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Medical News & Perspectives
August 4, 1999

Volunteers Help Kosovar Refugees in Camps

Author Affiliations

Copyright 1999 American Medical Association. All Rights Reserved. Applicable FARS/DFARS Restrictions Apply to Government Use.1999American Medical Association

JAMA. 1999;282(5):420-421. doi:10.1001/jama.282.5.420-JMN0804-3-1

The refugees I worked with were so kind and caring toward each other, so willing to help, they taught me that humanity can survive in such a situation," Mary Lightfine, RN, an emergency room nurse from Florida who worked as a volunteer with Doctors Without Borders (Médecins Sans Frontières) in the northern Macedonian camp of Cegrane, recounted recently.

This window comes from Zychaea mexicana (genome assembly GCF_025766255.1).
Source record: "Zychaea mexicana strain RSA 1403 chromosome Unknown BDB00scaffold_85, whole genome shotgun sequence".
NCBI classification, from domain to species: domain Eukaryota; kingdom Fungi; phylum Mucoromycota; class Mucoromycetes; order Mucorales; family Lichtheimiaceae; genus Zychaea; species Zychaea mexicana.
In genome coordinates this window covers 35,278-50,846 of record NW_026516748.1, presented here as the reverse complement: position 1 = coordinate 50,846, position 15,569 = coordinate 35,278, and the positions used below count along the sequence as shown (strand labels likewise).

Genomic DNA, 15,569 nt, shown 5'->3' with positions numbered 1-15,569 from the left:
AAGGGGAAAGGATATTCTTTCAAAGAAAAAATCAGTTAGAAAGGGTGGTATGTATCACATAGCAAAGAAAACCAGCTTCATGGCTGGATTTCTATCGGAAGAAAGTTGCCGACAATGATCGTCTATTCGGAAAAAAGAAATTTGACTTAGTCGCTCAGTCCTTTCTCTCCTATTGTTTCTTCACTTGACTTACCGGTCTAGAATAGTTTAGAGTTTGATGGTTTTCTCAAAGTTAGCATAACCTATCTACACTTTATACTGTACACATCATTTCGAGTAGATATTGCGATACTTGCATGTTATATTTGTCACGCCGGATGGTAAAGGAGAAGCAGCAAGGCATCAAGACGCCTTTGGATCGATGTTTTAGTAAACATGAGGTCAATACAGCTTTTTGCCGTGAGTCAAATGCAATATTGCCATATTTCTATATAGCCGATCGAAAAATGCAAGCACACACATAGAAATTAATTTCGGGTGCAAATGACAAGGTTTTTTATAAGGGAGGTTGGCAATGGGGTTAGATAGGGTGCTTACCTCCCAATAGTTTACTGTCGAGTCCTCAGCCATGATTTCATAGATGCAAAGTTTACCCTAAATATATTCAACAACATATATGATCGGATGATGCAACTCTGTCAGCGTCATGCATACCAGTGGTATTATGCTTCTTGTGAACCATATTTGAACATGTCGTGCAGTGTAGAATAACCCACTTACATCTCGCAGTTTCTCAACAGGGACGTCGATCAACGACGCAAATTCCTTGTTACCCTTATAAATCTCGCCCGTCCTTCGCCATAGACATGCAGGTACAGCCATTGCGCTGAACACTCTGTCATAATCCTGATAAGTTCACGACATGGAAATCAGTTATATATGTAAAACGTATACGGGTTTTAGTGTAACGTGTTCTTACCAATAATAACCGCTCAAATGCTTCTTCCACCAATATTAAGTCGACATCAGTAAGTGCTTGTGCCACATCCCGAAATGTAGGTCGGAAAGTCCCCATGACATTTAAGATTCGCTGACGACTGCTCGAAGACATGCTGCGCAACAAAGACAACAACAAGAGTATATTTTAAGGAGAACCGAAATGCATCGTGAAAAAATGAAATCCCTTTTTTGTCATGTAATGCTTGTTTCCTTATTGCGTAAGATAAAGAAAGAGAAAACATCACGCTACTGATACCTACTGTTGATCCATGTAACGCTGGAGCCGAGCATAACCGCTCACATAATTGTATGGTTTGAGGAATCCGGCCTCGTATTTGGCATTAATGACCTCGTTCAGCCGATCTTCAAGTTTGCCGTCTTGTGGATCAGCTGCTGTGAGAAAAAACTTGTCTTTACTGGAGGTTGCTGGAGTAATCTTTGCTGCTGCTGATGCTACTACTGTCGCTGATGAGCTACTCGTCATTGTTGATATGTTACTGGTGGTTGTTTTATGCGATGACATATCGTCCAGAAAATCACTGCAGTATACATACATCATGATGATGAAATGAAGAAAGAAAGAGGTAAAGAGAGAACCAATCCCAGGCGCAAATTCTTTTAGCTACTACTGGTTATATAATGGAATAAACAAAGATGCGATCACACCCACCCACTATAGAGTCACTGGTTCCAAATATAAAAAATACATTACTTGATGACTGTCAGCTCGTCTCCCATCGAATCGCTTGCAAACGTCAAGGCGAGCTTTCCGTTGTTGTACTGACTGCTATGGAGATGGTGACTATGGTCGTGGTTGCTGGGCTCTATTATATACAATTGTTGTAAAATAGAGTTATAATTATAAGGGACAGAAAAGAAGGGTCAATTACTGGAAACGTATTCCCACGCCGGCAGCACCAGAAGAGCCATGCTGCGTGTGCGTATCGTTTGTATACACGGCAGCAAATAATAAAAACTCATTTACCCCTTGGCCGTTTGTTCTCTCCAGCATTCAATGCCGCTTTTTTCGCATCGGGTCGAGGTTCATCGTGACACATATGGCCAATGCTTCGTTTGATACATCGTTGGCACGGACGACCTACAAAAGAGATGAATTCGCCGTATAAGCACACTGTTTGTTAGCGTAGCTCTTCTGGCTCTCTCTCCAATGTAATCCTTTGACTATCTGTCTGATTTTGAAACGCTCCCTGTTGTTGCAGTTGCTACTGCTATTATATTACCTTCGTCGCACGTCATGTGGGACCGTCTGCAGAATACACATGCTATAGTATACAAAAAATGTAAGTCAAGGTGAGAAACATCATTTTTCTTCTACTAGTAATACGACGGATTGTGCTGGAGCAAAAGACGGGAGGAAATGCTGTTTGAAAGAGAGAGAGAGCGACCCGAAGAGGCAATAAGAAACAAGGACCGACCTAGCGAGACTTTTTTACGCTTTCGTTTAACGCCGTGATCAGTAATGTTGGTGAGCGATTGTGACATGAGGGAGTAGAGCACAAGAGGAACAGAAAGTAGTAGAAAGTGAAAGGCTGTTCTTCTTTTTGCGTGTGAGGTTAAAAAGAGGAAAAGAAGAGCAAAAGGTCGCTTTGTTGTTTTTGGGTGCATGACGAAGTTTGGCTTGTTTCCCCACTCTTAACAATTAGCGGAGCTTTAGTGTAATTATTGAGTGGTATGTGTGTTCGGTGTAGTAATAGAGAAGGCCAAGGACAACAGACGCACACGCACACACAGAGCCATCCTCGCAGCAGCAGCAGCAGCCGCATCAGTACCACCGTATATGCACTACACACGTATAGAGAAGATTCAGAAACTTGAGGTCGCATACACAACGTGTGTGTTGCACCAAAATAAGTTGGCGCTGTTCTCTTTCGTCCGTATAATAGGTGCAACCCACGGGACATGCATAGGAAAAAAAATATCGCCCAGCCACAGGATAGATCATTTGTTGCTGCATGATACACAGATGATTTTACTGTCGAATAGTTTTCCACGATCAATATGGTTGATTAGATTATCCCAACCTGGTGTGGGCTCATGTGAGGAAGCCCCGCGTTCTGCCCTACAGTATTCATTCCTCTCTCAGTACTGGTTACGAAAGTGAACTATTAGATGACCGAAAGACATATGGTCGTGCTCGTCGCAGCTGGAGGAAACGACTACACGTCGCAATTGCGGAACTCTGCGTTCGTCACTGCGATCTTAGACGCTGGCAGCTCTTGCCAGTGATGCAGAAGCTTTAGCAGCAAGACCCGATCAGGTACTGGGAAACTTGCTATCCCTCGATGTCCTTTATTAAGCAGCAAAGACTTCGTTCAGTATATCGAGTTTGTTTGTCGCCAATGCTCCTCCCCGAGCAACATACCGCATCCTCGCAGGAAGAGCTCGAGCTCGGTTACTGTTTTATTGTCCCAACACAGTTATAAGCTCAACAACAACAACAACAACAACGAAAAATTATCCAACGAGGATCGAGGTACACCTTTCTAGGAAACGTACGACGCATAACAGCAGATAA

A seasoned volunteer, Lightfine has worked in war zones around the globe, including Somalia, where she was shot at, threatened, and held at gunpoint. She arrived in Skopje, Macedonia, aboard a 23-year-old cargo plane on April 8 and spent several days in different camps, including Brazda and Raduchia, and then moved on to Cegrane, where she helped set up the medical program and staff the clinic. She said many of the people who live in the village of Cegrane are ethnic Albanians, as were the fleeing Kosovars, and they were very receptive to the refugees.